Alternative rock and grunge legends Alice in Chains have returned with their sixth studio album, Rainier Fog. The album serves as the band’s third release to feature William DuVall on vocals along with Jerry Cantrell following the 2002 death of legendary frontman Layne Staley. Rainier Fog comes five years after 2013’s The Devil Put Dinosaurs Here.
Rainier Fog is a great example of a band who know their strengths- and most of the time- can play to them very, very well. If by now you haven’t jumped upon the Alice in Chains train, there’s not much they can do to convert you. Wicked, haunting vocal harmonies, great dual vocal interplay and fantastic guitar work aside, if that’s not your cup of tea, it just isn’t. And that’s fine.
At this point, Alice in Chains are who they are. Rainier Fog is a double-edged sword in that way. The band has no shortage of hits throughout their fantastic career. From back in the heyday of 90’s grunge, they’ve always been counted upon to serve up solid, anthemic alternative rock songs that at times dabble in the metal and folk world simultaneously. And with that notion in mind, Rainier Fog does just that. They’re not going to go electro-pop all of a sudden! They’re not going to bow to modern day views on what mainstream music looks and sounds like. And for that we love Alice in Chains. But we love them because we’ve always loved them. And for what they’ve so consistently provided us with.
When listening to Rainier Fog, a couple of things are strikingly apparent. The first is that the album is a consistent listen of solid, anthemic alternative rock songs that at times dabble in the metal and folk words simultaneously (see what I did there?). And with that comes an album whose highs never go too high and whose lows never go all that low. And that is great. The only downside to that is there isn’t a “Man in the Box” or “Them Bones” here. And I know. We’re dealing with Alice in Chains 2.0 here. But even so, there isn’t a “Check My Brain” or a “Stone” here, either. Again though, it’s the consistency factor.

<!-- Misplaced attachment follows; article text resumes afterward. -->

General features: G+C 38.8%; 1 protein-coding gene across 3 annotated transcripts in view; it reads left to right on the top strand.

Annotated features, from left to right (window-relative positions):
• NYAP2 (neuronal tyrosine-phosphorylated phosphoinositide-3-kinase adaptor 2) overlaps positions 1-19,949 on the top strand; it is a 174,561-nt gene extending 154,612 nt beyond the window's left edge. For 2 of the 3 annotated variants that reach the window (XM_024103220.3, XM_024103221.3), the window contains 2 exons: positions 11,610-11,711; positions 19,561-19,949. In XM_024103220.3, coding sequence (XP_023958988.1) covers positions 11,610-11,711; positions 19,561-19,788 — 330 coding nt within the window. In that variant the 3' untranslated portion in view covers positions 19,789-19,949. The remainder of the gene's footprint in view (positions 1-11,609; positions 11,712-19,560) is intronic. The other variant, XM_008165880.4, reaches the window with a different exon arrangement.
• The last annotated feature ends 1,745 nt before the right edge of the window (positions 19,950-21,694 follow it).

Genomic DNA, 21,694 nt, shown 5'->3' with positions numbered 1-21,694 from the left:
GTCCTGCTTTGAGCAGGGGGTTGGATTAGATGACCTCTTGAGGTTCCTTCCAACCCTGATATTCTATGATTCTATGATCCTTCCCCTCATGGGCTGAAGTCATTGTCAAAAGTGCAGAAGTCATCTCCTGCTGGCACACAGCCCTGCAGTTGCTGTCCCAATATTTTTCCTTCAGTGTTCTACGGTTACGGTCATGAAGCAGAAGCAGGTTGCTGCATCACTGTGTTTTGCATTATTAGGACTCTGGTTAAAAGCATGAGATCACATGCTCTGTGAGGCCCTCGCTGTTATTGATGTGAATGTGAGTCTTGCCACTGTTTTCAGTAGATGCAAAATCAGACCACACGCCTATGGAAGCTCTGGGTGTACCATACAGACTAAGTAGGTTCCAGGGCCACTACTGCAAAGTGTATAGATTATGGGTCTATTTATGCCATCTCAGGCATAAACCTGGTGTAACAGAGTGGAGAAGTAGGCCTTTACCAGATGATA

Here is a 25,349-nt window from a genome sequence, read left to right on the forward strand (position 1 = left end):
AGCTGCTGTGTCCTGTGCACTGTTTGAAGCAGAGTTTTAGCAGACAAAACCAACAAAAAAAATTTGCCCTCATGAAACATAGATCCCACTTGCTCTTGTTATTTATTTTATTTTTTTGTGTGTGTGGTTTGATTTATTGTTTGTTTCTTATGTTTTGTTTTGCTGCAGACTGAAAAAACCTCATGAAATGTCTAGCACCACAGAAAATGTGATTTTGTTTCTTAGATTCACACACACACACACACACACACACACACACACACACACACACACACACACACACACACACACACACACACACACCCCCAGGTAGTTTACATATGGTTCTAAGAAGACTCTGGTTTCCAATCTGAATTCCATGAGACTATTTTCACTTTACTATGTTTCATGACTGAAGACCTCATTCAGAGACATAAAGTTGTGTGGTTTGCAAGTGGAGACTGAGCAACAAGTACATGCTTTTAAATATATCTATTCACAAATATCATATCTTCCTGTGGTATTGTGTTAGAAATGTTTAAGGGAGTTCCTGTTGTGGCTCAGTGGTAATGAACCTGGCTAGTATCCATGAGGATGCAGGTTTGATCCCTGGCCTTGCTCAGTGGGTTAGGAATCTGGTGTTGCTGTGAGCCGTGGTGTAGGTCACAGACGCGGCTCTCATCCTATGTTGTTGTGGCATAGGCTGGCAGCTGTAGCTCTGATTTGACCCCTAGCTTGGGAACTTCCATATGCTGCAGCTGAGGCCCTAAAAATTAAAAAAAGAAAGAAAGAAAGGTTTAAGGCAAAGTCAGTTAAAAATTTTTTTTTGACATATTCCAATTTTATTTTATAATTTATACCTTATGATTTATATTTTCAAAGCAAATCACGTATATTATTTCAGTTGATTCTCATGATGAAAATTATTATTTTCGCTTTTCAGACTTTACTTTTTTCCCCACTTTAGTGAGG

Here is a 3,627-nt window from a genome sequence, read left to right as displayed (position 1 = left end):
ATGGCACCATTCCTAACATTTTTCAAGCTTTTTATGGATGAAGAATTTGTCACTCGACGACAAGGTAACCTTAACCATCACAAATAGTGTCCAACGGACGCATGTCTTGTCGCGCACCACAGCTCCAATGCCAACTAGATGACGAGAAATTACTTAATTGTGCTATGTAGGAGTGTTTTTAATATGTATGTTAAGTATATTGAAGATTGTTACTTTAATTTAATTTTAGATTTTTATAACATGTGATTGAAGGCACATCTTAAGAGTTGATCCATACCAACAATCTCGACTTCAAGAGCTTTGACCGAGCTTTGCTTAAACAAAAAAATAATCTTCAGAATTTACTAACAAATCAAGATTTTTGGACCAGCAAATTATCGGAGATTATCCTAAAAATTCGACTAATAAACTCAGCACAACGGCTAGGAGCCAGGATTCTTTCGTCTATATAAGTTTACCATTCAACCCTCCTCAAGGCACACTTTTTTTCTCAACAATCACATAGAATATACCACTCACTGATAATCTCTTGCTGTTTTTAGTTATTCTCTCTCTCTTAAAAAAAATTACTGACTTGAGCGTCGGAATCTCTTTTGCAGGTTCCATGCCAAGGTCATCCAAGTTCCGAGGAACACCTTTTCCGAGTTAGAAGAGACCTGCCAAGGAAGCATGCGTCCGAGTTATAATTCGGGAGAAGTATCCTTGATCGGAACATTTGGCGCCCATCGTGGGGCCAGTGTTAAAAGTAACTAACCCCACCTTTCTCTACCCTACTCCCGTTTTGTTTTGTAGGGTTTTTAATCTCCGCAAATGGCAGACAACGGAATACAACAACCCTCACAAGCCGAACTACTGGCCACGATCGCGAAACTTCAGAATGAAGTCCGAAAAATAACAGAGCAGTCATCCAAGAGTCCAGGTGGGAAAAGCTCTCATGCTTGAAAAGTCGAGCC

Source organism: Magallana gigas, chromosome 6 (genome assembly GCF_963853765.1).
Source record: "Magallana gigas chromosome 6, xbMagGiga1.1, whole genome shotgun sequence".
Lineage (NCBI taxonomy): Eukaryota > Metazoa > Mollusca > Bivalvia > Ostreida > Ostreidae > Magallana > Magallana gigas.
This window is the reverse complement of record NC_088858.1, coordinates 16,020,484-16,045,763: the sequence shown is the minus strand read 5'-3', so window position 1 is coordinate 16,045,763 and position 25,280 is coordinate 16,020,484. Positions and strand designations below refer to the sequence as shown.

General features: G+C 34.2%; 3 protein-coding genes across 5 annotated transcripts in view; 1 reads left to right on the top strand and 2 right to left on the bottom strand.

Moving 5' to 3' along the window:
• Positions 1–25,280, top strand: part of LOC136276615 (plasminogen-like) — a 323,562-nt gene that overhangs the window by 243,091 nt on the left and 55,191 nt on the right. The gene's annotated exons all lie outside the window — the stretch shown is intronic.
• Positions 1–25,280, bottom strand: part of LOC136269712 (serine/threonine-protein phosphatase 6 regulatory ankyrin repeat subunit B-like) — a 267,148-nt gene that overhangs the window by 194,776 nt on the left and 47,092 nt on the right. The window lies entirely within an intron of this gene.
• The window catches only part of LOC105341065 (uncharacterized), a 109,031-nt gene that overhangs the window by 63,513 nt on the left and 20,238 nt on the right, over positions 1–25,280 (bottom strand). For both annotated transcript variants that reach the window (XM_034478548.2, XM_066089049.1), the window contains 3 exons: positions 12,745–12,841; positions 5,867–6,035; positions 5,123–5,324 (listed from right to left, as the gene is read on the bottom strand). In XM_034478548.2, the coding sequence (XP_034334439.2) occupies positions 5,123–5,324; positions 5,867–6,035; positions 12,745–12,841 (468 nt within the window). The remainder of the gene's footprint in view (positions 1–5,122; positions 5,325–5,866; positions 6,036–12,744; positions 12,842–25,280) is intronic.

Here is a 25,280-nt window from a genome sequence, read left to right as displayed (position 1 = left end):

Rainier Fog moves along at a far more consistent clip than The Devil Put Dinosaurs Here. So, even though that album had the huge hit single, there was a certain lack of focus and a tendency for songs to go on for a minute or so too long throughout. By comparison, Rainier Fog is leaner, tighter, more focused and most of all, because of all of this, a much stronger album. Bands do’t always age like this. I can name a few “shells of their former selves” but I’ll spare them the indictment. Rather, Alice in Chains deserve to be commended for their mastery of their craft and their passion to not water down their discography with subsequent releases- but to enrich it. And that my friends, that deserves high praise. Let’s take a look song by song of their solid new album, Rainier Fog.
- The One You Know
The first taste we got of Rainier Fog, “The One You Know” sets the bar high for the new album. Disjointed guitar riffs and some nice snare work send us off to the races. The off time riffs and maniacal vocal attack are classic Alice in Chains. Going from Jerry Cantrell alone to the blistering vocals of William DuVall works to great effect to build the m